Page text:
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Healthcare hard to reach

Graeme Burnard’s recent letter to the editor [Times-Age April 6] about his difficulties getting a GP visit resonated with me.

Burnard said many patients go to ED because they can’t get an appointment with their GP.

My recent first experience trying to get healthcare in Masterton was a great example of how hard it is, even more so for me because I don’t have a GP in the first place.

About a month ago, I injured my toe.

I wasn’t enrolled with any GP, and I’d heard that getting a GP was very difficult, so I ignored it, soaked it in Dettol, and put on some Savlon.

Not knowing a lot about healthcare, my first reaction was that if it’s serious [broken bone, deadly infection, hit by a car etc.], you go to hospital, and if it’s minor [injured toe, sore ear, strange red patch etc.], then you go to a GP.

If you don’t have a GP, I knew you could go to after hours, but I presumed that would be very expensive.

I called all the GPs in town, asking if I could join or come in as a casual patient.

They all said no, so I thought I’d tough it out.

Over the next couple of weeks, my toe got worse; I could hardly walk and had to wear sandals.

I stopped walking to work.

I confessed to my colleagues about my predicament, who suggested I go to a nurse clinic rather than a GP, so I went right away.

By this point, I’d been mostly immobile for a month.

It cost $50 for the nurse to put a bandage on it, and then she told me to come back the next day for another dressing.

The bandage was on so tight I took the next day off work, barely able to leave bed.

I went back to the nurse, who told me the toe was probably infected and told me I could use an internet GP service to get antibiotics [maybe she could have told me that the first time?]

I see the virtual GP, another $50, who doesn’t even look at my foot, just rushes through the consultation in 12 minutes, tells me it’s probably infected, and to take penicillin for a week.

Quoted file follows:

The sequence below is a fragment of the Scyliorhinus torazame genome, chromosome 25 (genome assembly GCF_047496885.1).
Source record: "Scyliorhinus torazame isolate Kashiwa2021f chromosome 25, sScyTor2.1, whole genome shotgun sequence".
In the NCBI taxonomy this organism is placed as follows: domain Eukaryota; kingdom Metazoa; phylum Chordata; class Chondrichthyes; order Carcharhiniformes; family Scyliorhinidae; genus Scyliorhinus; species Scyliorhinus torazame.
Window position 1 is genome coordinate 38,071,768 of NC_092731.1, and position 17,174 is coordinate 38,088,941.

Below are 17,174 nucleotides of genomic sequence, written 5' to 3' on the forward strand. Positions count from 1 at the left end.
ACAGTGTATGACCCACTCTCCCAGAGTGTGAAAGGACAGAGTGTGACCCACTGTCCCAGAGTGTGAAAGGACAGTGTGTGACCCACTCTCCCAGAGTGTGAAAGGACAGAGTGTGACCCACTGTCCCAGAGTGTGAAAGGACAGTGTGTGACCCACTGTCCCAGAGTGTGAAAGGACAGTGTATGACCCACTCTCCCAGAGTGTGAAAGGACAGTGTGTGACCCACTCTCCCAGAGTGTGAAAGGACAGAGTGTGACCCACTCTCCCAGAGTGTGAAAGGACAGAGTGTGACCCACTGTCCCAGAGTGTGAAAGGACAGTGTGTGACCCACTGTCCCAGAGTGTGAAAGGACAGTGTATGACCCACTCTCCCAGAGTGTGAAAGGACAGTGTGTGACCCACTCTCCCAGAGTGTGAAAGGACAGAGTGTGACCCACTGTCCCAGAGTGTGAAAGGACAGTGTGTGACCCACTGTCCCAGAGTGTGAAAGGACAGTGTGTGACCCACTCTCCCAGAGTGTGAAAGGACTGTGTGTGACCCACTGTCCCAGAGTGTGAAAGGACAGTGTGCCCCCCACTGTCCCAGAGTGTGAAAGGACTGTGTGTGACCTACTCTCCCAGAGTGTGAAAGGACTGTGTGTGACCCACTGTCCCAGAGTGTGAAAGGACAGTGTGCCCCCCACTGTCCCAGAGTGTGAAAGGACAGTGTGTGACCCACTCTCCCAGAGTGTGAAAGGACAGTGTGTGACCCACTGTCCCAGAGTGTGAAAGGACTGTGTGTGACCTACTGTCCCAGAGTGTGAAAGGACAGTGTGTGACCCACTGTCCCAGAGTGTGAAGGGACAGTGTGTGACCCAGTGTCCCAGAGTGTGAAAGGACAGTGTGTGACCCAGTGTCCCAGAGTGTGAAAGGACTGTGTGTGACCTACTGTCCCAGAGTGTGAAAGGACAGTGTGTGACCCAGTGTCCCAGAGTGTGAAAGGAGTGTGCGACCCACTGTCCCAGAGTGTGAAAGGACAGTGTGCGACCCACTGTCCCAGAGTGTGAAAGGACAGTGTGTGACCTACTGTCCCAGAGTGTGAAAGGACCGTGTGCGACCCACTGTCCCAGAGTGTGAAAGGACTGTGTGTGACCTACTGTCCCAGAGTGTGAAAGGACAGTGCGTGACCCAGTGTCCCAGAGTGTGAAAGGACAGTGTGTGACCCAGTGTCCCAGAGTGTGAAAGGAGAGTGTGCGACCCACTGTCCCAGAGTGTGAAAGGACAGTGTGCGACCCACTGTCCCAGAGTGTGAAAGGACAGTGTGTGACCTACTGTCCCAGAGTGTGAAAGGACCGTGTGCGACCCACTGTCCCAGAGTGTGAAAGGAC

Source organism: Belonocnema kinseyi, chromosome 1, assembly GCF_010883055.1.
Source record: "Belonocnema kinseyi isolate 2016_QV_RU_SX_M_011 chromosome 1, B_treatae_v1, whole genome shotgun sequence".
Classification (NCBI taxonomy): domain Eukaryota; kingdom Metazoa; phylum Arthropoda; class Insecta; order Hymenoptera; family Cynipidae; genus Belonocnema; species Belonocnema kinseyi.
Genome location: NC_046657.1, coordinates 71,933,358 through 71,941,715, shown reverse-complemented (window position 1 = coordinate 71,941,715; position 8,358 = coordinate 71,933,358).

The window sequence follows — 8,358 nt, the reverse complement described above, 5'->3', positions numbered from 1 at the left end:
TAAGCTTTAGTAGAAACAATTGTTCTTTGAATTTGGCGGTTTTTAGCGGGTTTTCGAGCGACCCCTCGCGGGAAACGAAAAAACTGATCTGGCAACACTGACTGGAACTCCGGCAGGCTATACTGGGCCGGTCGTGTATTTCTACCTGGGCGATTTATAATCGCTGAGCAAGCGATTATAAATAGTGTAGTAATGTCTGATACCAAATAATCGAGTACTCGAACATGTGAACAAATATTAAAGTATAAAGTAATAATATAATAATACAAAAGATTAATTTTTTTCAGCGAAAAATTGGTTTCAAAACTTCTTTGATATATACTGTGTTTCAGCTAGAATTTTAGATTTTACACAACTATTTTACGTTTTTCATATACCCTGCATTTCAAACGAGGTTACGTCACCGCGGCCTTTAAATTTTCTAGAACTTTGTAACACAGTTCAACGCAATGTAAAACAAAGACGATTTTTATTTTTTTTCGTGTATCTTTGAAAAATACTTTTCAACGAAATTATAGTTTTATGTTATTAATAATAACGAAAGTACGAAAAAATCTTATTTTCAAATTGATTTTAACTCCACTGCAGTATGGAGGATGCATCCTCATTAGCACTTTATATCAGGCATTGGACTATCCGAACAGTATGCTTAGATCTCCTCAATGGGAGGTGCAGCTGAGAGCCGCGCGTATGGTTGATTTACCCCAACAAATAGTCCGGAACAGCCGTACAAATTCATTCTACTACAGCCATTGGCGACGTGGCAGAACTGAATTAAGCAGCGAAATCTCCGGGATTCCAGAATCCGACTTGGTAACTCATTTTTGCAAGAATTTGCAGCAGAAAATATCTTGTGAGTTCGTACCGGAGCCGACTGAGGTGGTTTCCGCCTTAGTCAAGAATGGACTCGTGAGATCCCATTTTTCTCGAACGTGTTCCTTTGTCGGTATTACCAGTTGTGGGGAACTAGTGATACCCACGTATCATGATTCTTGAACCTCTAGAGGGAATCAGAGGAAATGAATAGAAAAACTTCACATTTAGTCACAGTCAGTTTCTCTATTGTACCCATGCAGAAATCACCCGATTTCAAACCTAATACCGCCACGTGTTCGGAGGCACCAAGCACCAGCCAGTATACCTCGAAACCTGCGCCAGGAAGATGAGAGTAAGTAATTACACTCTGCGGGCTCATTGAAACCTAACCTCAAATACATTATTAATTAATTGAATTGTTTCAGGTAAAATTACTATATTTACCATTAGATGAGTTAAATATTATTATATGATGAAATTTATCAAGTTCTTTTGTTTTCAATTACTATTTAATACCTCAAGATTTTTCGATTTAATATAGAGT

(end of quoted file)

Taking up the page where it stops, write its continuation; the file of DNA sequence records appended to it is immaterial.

I finished my course of penicillin yesterday; my foot is healing, and I’m back in shoes and slightly more capable of running around Wairarapa with a notepad and a camera.

As a kid, I went to the clinic my mum was enrolled at, and I went to student health at university.

Moving to Masterton seven months ago, I never thought to enrol at a health clinic because I didn’t have any health needs at the time.

Now I’m on the waiting list for Masterton Medical and Kuripuni, so hopefully, I’ll be enrolled before I need the doctor again.

After all this, I can see that getting healthcare in this town is not easy.

Whaiora won’t even take patients on the waiting list; they’re the cheapest.

You would think it should be easy to go to the doctor; healthcare is supposed to be free in New Zealand, but it’s not that easy; in Wairarapa, healthcare has some barriers.

Flynn Nicholls
Flynn Nicholls
Flynn Nicholls is a reporter at the Wairarapa Times-Age who regularly writes about education. He is originally from Wellington and is interested in environmental issues and public transport.

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